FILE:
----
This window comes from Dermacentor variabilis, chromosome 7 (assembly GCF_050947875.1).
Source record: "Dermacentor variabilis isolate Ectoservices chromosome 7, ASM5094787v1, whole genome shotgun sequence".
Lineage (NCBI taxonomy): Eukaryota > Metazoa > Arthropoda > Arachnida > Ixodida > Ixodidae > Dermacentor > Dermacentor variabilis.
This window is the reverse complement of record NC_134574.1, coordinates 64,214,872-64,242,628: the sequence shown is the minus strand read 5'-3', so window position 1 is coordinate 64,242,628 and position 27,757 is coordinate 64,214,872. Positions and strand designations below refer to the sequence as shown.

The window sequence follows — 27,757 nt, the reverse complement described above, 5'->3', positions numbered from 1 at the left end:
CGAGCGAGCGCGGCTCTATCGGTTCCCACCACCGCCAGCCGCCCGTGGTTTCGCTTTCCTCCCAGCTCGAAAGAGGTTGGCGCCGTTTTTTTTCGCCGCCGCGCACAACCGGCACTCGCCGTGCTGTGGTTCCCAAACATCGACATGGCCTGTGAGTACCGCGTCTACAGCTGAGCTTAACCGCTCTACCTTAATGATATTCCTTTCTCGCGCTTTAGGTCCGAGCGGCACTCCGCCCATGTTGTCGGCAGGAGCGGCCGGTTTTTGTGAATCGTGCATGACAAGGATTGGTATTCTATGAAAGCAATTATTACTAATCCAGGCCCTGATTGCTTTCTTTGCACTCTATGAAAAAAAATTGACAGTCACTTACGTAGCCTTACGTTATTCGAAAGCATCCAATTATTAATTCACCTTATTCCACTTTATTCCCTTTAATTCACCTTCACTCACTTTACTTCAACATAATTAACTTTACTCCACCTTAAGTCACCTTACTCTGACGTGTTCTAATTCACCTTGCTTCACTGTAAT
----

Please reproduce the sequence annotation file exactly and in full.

This window comes from Dermacentor variabilis, chromosome 7 (assembly GCF_050947875.1).
Source record: "Dermacentor variabilis isolate Ectoservices chromosome 7, ASM5094787v1, whole genome shotgun sequence".
Lineage (NCBI taxonomy): Eukaryota > Metazoa > Arthropoda > Arachnida > Ixodida > Ixodidae > Dermacentor > Dermacentor variabilis.
This window is the reverse complement of record NC_134574.1, coordinates 64,214,872-64,242,628: the sequence shown is the minus strand read 5'-3', so window position 1 is coordinate 64,242,628 and position 27,757 is coordinate 64,214,872. Positions and strand designations below refer to the sequence as shown.

The window sequence follows — 27,757 nt, the reverse complement described above, 5'->3', positions numbered from 1 at the left end:
CGAGCGAGCGCGGCTCTATCGGTTCCCACCACCGCCAGCCGCCCGTGGTTTCGCTTTCCTCCCAGCTCGAAAGAGGTTGGCGCCGTTTTTTTTCGCCGCCGCGCACAACCGGCACTCGCCGTGCTGTGGTTCCCAAACATCGACATGGCCTGTGAGTACCGCGTCTACAGCTGAGCTTAACCGCTCTACCTTAATGATATTCCTTTCTCGCGCTTTAGGTCCGAGCGGCACTCCGCCCATGTTGTCGGCAGGAGCGGCCGGTTTTTGTGAATCGTGCATGACAAGGATTGGTATTCTATGAAAGCAATTATTACTAATCCAGGCCCTGATTGCTTTCTTTGCACTCTATGAAAAAAAATTGACAGTCACTTACGTAGCCTTACGTTATTCGAAAGCATCCAATTATTAATTCACCTTATTCCACTTTATTCCCTTTAATTCACCTTCACTCACTTTACTTCAACATAATTAACTTTACTCCACCTTAAGTCACCTTACTCTGACGTGTTCTAATTCACCTTGCTTCACTGTAAT